A. The title of the relevant section is “public accommodation,” and the categories and the definition are also described as, “public accommodations.” 42 U.S.C. § 12181(7). In neither situation, does the ADA use the word place, which thereby suggests that the accommodation has to be available to the public but not necessarily at a physical place open to the public.

B. In other instances, the statute uses the word, “establishment” instead of the word, “place.” 42 U.S.C. § 12181(7)(B). That suggested to the court that the word “place,” was used because there wasn’t any less cumbersome way to describe businesses offering those particular goods or services to the public.

C. Where there are instances where the word “public,” appears, the word is modifying the types of goods or services offered rather than the word, “place.” 42 U.S.C. § 12181(7)(D).

D. Reading the statute to extend beyond physical places open to the public, does not eliminate the need to demonstrate inclusion in one of the broad categories of public accommodations listed in title III of the ADA.

E. Relying on Carparts Distribution Center, Inc. v. Automotive Wholesaler’s Association of New England, the court noted that Carparts mentioned that travel services were included as an example of a service establishment considered a place of public accommodation, and even back in 1990, it was entirely possible that a travel service might operate without a physical location open to the public and conduct business directly by phone or by mail. Thus, by logical extension, “place,” or “establishment,” could refer to services provided off-site, including the Internet.

F. Requiring a physical structure has some connection to a physical threshold results in arbitrary treatment. To the court, it made little sense for the law to allow for discrimination against a person with a disability where the defendant sells policies door-to-door but to not allow discrimination against a person with a disability if the parent company’s office was covered. The court found it very unlikely that Congress could’ve intended such an inconsistent result.

G. Citing to PGA Tour v. Martin, the 12 categories of public accommodations should be construed liberally in order to for persons with disabilities to have equal access to the wide variety of establishments available to those without disabilities. Further, the court found support for construing public accommodations liberally in legislative history.

H. The committee reports suggest that the important quality public accommodations share is the offering of goods or services to the public and not that they offer goods or services to the public at a physical location. What matters is membership in one of the general categories.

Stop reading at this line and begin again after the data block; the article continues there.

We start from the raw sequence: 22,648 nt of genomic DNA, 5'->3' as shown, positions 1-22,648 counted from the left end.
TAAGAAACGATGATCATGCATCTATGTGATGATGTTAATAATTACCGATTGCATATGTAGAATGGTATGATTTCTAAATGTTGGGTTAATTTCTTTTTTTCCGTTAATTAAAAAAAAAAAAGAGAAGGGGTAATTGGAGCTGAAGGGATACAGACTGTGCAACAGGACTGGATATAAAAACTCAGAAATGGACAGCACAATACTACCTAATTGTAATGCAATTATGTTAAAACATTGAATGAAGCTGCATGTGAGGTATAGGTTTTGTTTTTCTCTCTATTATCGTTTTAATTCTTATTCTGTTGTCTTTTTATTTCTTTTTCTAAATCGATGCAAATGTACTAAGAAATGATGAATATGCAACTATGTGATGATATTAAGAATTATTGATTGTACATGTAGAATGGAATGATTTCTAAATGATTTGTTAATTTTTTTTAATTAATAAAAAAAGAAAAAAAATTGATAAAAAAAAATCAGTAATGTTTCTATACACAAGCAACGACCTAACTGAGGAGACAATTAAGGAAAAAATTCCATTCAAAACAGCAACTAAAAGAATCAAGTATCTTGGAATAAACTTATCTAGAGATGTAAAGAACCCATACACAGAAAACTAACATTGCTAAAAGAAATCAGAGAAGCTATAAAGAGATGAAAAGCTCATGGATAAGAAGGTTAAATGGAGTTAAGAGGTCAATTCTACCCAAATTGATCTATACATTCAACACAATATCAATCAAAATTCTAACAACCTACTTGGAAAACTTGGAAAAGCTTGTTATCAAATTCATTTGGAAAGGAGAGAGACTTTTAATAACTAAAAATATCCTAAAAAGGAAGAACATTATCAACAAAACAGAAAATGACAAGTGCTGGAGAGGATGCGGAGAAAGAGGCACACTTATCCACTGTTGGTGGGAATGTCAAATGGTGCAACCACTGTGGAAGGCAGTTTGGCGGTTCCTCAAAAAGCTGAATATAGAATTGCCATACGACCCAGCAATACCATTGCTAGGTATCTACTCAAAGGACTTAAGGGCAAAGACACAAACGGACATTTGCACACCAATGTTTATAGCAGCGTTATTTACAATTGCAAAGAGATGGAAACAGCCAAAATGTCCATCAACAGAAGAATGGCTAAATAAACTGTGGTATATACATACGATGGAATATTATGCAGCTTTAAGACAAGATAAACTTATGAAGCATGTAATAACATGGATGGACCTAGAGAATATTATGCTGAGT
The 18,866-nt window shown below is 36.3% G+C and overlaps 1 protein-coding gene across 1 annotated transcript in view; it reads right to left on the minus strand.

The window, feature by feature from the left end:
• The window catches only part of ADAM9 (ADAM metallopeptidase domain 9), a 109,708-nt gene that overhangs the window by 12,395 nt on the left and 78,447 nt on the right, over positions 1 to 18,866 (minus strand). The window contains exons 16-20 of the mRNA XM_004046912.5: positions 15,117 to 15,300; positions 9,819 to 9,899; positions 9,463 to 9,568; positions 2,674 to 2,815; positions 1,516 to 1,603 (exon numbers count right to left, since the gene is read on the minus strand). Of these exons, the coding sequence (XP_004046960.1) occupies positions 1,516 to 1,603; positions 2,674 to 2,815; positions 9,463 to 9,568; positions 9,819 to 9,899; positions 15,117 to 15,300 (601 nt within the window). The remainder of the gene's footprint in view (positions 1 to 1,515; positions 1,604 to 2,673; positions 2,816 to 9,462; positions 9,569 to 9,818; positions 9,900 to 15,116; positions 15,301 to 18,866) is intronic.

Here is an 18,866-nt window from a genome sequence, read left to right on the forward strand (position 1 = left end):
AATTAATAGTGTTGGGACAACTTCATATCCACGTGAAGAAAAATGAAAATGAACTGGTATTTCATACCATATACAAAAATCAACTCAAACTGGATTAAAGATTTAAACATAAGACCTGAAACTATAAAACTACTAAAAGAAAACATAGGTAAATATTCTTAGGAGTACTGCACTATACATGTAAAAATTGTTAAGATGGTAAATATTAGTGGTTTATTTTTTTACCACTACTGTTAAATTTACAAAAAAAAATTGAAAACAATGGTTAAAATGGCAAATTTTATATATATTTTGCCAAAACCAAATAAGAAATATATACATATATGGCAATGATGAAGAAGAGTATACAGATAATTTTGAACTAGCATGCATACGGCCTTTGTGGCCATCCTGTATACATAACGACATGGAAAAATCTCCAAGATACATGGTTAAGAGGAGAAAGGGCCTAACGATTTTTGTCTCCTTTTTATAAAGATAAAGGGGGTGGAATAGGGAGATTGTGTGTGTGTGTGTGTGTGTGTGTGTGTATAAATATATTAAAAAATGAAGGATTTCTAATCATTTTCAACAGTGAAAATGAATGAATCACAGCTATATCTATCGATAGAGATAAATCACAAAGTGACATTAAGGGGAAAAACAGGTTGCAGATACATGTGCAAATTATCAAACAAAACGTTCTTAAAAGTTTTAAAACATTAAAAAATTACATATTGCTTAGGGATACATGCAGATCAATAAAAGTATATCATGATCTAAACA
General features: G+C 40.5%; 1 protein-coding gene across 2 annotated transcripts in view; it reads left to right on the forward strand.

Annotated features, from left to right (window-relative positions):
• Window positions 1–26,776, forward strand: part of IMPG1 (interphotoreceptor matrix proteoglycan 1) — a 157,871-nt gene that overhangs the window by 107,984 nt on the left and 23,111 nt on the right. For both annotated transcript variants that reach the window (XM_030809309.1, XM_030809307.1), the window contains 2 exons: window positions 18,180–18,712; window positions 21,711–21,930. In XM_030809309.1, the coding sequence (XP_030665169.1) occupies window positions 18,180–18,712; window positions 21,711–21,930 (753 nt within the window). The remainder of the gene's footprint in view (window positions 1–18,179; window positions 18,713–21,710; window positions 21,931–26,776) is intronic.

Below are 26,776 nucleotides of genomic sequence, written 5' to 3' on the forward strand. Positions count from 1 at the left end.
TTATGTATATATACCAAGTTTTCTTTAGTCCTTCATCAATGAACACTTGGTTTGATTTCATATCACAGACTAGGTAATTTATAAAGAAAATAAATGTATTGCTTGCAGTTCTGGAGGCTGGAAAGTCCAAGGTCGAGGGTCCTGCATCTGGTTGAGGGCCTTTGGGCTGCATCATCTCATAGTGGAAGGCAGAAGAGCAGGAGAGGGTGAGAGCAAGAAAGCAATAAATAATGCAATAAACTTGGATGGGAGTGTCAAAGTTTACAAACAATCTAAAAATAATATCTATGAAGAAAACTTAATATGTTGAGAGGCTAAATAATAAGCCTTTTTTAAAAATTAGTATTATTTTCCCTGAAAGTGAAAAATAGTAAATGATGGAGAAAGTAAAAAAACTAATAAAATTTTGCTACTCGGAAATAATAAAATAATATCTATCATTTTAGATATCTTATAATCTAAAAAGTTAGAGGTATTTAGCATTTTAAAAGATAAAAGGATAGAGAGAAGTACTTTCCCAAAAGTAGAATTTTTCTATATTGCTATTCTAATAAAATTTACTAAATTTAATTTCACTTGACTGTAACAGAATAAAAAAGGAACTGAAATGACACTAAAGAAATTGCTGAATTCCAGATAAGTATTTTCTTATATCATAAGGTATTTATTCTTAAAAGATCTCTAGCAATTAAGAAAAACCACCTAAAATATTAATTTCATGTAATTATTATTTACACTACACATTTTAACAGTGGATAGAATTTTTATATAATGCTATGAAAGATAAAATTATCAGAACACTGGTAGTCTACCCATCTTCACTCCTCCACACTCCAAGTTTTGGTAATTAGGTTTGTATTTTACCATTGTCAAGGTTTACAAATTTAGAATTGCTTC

I. The Department of Justice final regulations implementing title III of the ADA, 28 C.F.R. § 36.104, define facility as all or any portion of buildings, structures, sites, complexes, equipment, rolling stock for other conveyances, roads, walks, passageways, parking lot, or other real or personal property, including the site where the building, property, structure, or equipment is located.” The plain language of that regulation does not require that an entity’s facility be open to the public.

J. DOJ in several different ways, which has been discussed numerous times in this blog, has interpreted their regulation to apply to the Internet, and is in the process of promulgating regulations codifying the position that the ADA does apply to the Internet. The court says that the DOJ interpretation of the regulation is entitled to deference.

K. The fact that Congress did not amend the ADA to include Internet accessibility when it enacted the amendment to the ADA is of no significance since there could be a lot of reasons why Congress did not do that.

L. Representative Nadler in 2010 said that Congress when it enacted the ADA understood that the world around them would change and believed that nondiscrimination against persons with disabilities needed to be broad and flexible enough to keep pace.

M. Since the Internet plays a critical role in the personal and professional lives of Americans, excluding persons with disability from accessing covered entities that use it as the principal means of reaching the public defeats the purpose of the ADA.

8. ScribD could fall into any of several categories of public accommodations, including: exhibition or entertainment; sales or rental establishments; service establishment; library; gallery; or a place of public display or collection.

III
My Thoughts